EXPLORING THE ROLE OF ELEVATED LIPID PEROXIDATION AND GLUTATHIONE PEROXIDASE 4 IN METABOLIC SYNDROME AND CARDIAC REMODELING IN OBESITY
Katunga, Lalage Adalaide
This item will be available on: 2019-02-21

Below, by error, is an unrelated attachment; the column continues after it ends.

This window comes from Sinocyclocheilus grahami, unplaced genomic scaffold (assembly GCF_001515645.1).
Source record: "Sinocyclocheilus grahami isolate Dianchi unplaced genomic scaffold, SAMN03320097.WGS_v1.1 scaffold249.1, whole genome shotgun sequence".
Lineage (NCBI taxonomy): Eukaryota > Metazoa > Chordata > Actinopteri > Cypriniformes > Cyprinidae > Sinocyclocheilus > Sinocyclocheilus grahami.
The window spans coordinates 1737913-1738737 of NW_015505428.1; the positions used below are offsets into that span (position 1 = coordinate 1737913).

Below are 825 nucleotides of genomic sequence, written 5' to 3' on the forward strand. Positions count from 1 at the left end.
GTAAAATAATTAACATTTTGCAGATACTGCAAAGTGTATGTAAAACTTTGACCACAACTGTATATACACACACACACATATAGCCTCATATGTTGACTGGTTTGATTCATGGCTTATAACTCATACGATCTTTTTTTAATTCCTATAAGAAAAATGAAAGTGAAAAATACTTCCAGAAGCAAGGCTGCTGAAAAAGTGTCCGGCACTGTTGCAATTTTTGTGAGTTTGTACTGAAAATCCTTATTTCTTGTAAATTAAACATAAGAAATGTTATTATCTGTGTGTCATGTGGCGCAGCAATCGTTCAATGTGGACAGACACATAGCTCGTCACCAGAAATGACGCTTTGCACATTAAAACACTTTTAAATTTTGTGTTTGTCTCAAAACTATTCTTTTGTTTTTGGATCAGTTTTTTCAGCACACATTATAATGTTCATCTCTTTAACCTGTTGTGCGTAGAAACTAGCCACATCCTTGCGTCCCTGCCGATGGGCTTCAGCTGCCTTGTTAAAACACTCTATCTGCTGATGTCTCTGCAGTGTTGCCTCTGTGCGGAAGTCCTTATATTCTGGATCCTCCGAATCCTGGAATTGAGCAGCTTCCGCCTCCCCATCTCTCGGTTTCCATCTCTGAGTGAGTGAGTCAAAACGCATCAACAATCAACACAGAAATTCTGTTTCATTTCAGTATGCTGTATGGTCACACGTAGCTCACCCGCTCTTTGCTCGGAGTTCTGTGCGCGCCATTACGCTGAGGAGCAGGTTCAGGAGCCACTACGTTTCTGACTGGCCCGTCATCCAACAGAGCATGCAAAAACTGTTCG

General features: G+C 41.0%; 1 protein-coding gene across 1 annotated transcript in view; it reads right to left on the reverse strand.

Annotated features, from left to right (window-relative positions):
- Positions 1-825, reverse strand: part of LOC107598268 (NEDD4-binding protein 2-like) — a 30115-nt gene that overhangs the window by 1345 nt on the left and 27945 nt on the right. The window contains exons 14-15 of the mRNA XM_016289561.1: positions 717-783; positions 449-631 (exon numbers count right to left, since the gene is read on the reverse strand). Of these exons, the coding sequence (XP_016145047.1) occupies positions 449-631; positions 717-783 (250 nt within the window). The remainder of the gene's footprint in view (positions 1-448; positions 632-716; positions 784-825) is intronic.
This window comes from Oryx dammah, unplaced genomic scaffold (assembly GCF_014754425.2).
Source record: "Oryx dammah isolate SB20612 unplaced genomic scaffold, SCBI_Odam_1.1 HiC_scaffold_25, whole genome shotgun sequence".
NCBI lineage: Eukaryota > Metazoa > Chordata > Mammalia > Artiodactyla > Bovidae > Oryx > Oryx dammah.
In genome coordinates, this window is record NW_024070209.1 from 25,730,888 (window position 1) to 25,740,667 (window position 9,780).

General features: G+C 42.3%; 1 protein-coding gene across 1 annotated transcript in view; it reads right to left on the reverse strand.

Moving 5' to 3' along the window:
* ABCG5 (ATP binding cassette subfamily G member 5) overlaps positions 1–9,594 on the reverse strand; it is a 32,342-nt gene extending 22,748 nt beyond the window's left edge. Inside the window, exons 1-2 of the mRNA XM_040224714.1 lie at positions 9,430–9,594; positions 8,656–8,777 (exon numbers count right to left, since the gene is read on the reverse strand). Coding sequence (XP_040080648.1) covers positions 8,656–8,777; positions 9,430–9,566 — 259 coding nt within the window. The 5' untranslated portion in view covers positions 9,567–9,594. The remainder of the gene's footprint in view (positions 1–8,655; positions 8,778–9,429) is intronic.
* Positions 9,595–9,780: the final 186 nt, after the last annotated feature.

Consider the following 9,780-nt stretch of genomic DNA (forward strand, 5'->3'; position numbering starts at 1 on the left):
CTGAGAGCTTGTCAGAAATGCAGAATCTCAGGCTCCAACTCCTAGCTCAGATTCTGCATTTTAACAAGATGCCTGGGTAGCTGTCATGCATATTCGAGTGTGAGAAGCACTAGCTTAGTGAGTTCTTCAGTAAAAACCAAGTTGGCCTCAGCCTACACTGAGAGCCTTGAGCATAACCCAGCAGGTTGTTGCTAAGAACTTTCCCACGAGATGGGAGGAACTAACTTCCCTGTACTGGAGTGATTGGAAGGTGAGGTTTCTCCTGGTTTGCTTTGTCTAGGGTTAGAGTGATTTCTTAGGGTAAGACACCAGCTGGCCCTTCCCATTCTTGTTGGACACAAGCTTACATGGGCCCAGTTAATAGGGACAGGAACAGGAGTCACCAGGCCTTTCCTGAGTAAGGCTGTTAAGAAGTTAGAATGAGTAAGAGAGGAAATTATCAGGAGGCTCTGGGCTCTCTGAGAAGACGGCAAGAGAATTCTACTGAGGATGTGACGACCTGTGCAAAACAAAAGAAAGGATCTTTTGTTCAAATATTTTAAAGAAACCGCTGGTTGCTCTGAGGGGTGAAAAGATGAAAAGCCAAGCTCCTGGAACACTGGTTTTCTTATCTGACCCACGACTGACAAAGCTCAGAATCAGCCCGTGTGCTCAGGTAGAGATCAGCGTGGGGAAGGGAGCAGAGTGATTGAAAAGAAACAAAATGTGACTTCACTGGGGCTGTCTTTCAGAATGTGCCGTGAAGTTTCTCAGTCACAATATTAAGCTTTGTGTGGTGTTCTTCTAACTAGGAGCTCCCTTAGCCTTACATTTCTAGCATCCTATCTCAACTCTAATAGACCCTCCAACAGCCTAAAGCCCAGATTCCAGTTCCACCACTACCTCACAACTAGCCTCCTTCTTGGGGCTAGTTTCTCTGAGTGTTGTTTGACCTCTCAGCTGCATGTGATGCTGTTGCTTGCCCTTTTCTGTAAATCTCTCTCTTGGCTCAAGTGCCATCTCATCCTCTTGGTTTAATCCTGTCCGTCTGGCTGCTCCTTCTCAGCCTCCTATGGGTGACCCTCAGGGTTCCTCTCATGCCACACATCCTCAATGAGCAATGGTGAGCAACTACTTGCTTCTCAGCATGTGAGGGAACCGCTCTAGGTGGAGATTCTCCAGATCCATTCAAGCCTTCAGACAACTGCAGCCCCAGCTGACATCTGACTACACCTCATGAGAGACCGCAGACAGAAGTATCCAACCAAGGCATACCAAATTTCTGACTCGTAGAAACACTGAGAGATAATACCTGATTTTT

Cardiovascular disease continues to be a leading cause of global mortality. Metabolic perturbations including obesity, hyperlipidemia and type II diabetes arising from a western style diet and a more sedentary lifestyle are significant contributors to this phenomenon. Diabetic patients are at a significantly higher risk of developing heart disease. Approximately 50% of diabetic patients suffer from cardiomyopathy and they are twice as likely to develop congestive heart failure. Importantly, this cardiomyopathy is often independent of hypertension and coronary artery disease, suggesting that factors inherent to the metabolic disease are pathogenic to the heart. Mitochondrial dysfunction is a mechanism that is has been postulated to have an etiological role in the development of diabetic cardiomyopathy and heart failure. Studies on diabetic hearts reveal these mitochondria have increased reactive oxygen species (ROS) emission, reduced ATP production and oxidative damage. At a gross scale, an early histological finding in the hearts of a sub-set of both diabetic and obese patients is increased collagen deposition and an infiltration of fibroblasts which over time leads to reduced cardiac compliance/ relaxation and ultimately diastolic dysfunction. Lipid peroxides and reactive aldehyde derivatives (LPPs) are derived from ROS peroxidation of cellular polyunsaturated fatty acids and have been linked to cardiometabolic disease. The objective of this study was to test the hypothesis that LPPs underlie cardiometabolic derangements in obesity. This hypothesis was tested using glutathione peroxidase 4 haploinsufficent (GPx4+/-) mice. GPx4 is one of the few enzymes specialized to neutralize lipid peroxides. GPx4 +/- mice were fed a high fat, high sucrose (HFHS) diet to investigate cardiometabolic derangements in a model of increased LPP production. Our research revealed that greater carbonyl stress, exacerbated glucose intolerance, dyslipidemia, and liver steatosis occurred in GPx4 +/- mice compared to wild-type (WT) on a high fat high sucrose diet (HFHS). Although normotensive, cardiac hypertrophy was evident with obesity, and cardiac fibrosis was more pronounced in obese GPx4 +/- mice. Mitochondrial dysfunction manifesting as decreased fat oxidation capacity and increased reactive oxygen species was also present in obese GPx4 +/- but not WT hearts, along with up-regulation of pro-inflammatory and pro-fibrotic genes. Biochemical analysis was also performed on samples of human atrial myocardium revealed patients with diabetes and hyperglycemia exhibited significantly less GPx4 enzyme and greater HNE-adducts in their hearts, compared with age-matched non-diabetic patients. The pathogenic role of LPPs was further investigated using carnosinol (CAR), an LPP scavenger that preferentially binds and sequesters reactive aldehydes. In this follow-on study, CAR was administered via drinking water (40mg/kg) starting mid-way through the HFHS diet. In WTs, CAR improved whole body glucose tolerance, blood lipid profiles and insulin sensitivity. CAR treatment also mitigated HFHS- diet induced cardiac hypertrophy and hepatic steatosis. Levels of 4-HNE adducts were reduced in the cardiac mitochondria, liver and whole heart following treatment. Mitochondrial oxidative phosphorylation efficiency (OxPhos) in the heart was also improved with CAR in WT mice fed HFHS diet, although no effect on mitochondria in the GPx4+/- mice was observed. Collectively, the data presented in this dissertation provide evidence that lipid peroxides and their reactive aldehyde derivatives are a distinct form of oxidative stress that has an etiological role in human cardio-metabolic disease. It establishes that GPx4 is an adaptive response to oxidative stress in obesity, and that deficiency in this important enzyme accelerates the pathogenic effect of the condition. Furthermore, it provides support for the development of a novel class of aldehyde scavenging compounds to ameliorate the cardio-metabolic disease and associated comorbidities common with obesity.